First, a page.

For quite some time now, millennials have been the primary target market for a vast majority of industries. Everything they do – every website they visit, purchase they make, and even their location throughout the day – is analysed by numerous businesses,
ensuring that they are showcasing the right products to them at the right time, desperate to gain their custom and ultimately their loyalty.
Millennials are studied on a scale like no other generation before them. Neither the baby boomers nor generation X had to deal with the level of targeted marketing that millennials are currently experiencing, so surely such in-depth analysis ensures that
all services are now tailored to the exact requirements of the millennial end user?
Recently, online mobile payments and identity verification company Jumio carried out a global survey of more than 700 millennials to further explore their experiences with mobile banking. The results show that while all the marketing and analysis does provide
them with some of what they need, there is still distance to go to provide the ultimate user experience.
Banking is currently at a crossroads, as online services are now penetrating every part of the financial services industry. Online-only banks are making headway, capitalising on difficulties the industry has seen over the past decade and differentiating
themselves from the ‘traditional’ banks.
Over this ten-year period, mobile banking has leapt from a concept to the norm, and is now the largest banking channel – by volume of transactions – for a majority of banks across the globe, according to KPMG. Alongside this success, we have seen the rise
of the challenger bank, with customers questioning whether they really need a brick-and-mortar establishment.
In response to this threat, traditional banks have been actively trying to maintain their market share through developing mobile offerings of their own – and millennials are the focal point of their developments
Every single one of the 721 millennials surveyed owned a mobile device. 92.5 per cent of these use their mobile devices to access financial services. It can be assumed, then, that with this huge age segment at their mercy, both traditional and challenger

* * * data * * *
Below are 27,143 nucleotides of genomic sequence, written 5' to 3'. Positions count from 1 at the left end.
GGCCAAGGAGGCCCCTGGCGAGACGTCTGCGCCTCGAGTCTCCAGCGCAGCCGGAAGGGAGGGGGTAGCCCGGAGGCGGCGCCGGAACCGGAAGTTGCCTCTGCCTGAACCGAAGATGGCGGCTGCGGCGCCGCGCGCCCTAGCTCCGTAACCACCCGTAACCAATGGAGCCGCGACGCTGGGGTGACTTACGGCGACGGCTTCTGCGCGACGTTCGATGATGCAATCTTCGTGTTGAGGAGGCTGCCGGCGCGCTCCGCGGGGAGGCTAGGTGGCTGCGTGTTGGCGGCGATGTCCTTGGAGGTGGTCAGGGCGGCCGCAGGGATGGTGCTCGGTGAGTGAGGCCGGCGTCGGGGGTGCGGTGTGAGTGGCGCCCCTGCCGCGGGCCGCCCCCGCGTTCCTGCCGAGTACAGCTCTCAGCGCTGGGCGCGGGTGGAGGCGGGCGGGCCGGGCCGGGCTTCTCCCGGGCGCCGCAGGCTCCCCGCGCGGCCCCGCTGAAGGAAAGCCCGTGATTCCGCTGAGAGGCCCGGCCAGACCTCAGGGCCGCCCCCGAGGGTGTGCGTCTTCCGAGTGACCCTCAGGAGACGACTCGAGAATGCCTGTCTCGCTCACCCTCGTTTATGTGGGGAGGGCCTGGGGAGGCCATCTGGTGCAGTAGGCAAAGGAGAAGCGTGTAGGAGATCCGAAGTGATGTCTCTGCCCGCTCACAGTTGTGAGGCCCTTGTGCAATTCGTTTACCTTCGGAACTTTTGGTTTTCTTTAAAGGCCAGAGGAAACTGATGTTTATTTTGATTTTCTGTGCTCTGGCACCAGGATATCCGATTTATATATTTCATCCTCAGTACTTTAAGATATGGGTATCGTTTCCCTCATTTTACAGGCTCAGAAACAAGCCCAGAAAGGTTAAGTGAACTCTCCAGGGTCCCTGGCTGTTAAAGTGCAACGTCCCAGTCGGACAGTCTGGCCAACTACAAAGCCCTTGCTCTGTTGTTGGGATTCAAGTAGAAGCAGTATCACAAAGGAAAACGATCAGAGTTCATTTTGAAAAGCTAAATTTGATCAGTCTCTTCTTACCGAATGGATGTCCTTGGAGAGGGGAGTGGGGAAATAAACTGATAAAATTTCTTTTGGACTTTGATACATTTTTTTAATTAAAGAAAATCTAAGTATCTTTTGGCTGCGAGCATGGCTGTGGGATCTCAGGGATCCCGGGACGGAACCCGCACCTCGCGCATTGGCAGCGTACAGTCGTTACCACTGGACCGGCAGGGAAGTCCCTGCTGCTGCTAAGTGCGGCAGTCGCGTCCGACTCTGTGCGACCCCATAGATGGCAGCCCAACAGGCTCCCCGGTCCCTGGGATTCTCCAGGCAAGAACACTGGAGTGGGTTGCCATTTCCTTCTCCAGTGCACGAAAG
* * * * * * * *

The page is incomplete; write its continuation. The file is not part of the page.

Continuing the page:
banks would have their mobile services perfectly tailored to their needs.
In fact, over 85 per cent of respondents that use traditional banks’ mobile offerings are dissatisfied with their services. Whilst a significantly lower percentage of challenger bank users class themselves as ‘dissatisfied’, just eight per cent describe
themselves as ‘satisfied’ with their mobile services illustrating that even the new disruptors haven’t cracked this age bracket in terms of meeting their requirements. This is a sobering finding for traditional banks in particular, as it is very clear that
they are not getting mobile right for all age ranges. And this should be cause for concern because, with challenger and neo banks aggressively targeting their customer base, they cannot afford to get this wrong.
Abandonment of transactions is by far and away the biggest issue that arose from Jumio’s survey. Its 2015 research found that around a quarter of UK and US respondents of all ages had abandoned a financial services transaction on their mobile. For millennials,
in the 2017 survey, this figure rises to well over 90 per cent. Something is stopping them from setting up that bank account or applying for that mortgage using their mobile device.
More worryingly, over 90 per cent of respondents said that they couldn’t remember their password. While security is absolutely essential, this evidence suggests that typical mobile banking solutions might be taking this too far. That said, nearly all of
the survey’s respondents cited data breaches as their number one concern when it comes to mobile banking – so the industry is left with a difficult predicament where this young demographic wants to be secure but is not fond of the security measures currently
offered. The golden ticket is still available for the FI that can find the perfect balance between security and convenience in a landscape increasingly targeted by fraudsters looking for a hint of weakness, be it hardware, software or human.
So, what we are left with is an immensely popular mobile service that still has room to improve with its largest audience, as the level of dissatisfaction that millennials have expressed with the mobile banking process is something that cannot be ignored.
And while challenger banks are thriving off their ‘digital appeal’, there isn’t the gulf in satisfaction between their specialist mobile services and those of the traditional banks that you might expect which leaves the playing field hide open.
What FIs need to ensure their success, is to communicate directly with millennials to determine what it is they really want, rather than relying on impersonal market research and using increasingly complex authentication methods – purely because that is
what they think the customer desires.